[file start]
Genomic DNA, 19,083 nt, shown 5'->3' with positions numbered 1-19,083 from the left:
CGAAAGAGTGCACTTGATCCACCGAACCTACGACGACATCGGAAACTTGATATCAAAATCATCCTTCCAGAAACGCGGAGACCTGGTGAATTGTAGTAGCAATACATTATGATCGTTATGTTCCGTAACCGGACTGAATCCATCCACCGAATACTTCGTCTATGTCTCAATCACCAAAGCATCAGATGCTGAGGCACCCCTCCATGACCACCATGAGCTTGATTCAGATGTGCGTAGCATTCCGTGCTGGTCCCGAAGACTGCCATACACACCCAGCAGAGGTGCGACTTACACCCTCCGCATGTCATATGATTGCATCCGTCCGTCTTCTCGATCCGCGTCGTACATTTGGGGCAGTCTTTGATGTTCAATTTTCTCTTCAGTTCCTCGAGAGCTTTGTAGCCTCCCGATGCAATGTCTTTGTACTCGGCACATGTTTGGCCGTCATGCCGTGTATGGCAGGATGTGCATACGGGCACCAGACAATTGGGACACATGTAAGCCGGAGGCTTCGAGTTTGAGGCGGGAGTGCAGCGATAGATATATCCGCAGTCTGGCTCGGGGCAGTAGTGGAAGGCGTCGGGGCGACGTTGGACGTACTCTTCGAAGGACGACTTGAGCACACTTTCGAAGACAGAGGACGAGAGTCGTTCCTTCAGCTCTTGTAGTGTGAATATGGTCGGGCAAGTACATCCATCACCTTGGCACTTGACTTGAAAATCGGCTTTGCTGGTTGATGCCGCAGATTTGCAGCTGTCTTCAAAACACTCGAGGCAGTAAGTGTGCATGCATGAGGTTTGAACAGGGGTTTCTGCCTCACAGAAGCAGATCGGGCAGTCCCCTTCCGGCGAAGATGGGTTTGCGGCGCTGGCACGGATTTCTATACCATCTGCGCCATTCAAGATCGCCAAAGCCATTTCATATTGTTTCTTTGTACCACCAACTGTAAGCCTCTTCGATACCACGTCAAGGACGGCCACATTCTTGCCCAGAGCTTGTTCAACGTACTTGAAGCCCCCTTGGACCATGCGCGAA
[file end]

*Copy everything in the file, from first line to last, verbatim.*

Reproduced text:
Genomic DNA, 19,083 nt, shown 5'->3' with positions numbered 1-19,083 from the left:
CGAAAGAGTGCACTTGATCCACCGAACCTACGACGACATCGGAAACTTGATATCAAAATCATCCTTCCAGAAACGCGGAGACCTGGTGAATTGTAGTAGCAATACATTATGATCGTTATGTTCCGTAACCGGACTGAATCCATCCACCGAATACTTCGTCTATGTCTCAATCACCAAAGCATCAGATGCTGAGGCACCCCTCCATGACCACCATGAGCTTGATTCAGATGTGCGTAGCATTCCGTGCTGGTCCCGAAGACTGCCATACACACCCAGCAGAGGTGCGACTTACACCCTCCGCATGTCATATGATTGCATCCGTCCGTCTTCTCGATCCGCGTCGTACATTTGGGGCAGTCTTTGATGTTCAATTTTCTCTTCAGTTCCTCGAGAGCTTTGTAGCCTCCCGATGCAATGTCTTTGTACTCGGCACATGTTTGGCCGTCATGCCGTGTATGGCAGGATGTGCATACGGGCACCAGACAATTGGGACACATGTAAGCCGGAGGCTTCGAGTTTGAGGCGGGAGTGCAGCGATAGATATATCCGCAGTCTGGCTCGGGGCAGTAGTGGAAGGCGTCGGGGCGACGTTGGACGTACTCTTCGAAGGACGACTTGAGCACACTTTCGAAGACAGAGGACGAGAGTCGTTCCTTCAGCTCTTGTAGTGTGAATATGGTCGGGCAAGTACATCCATCACCTTGGCACTTGACTTGAAAATCGGCTTTGCTGGTTGATGCCGCAGATTTGCAGCTGTCTTCAAAACACTCGAGGCAGTAAGTGTGCATGCATGAGGTTTGAACAGGGGTTTCTGCCTCACAGAAGCAGATCGGGCAGTCCCCTTCCGGCGAAGATGGGTTTGCGGCGCTGGCACGGATTTCTATACCATCTGCGCCATTCAAGATCGCCAAAGCCATTTCATATTGTTTCTTTGTACCACCAACTGTAAGCCTCTTCGATACCACGTCAAGGACGGCCACATTCTTGCCCAGAGCTTGTTCAACGTACTTGAAGCCCCCTTGGACCATGCGCGAA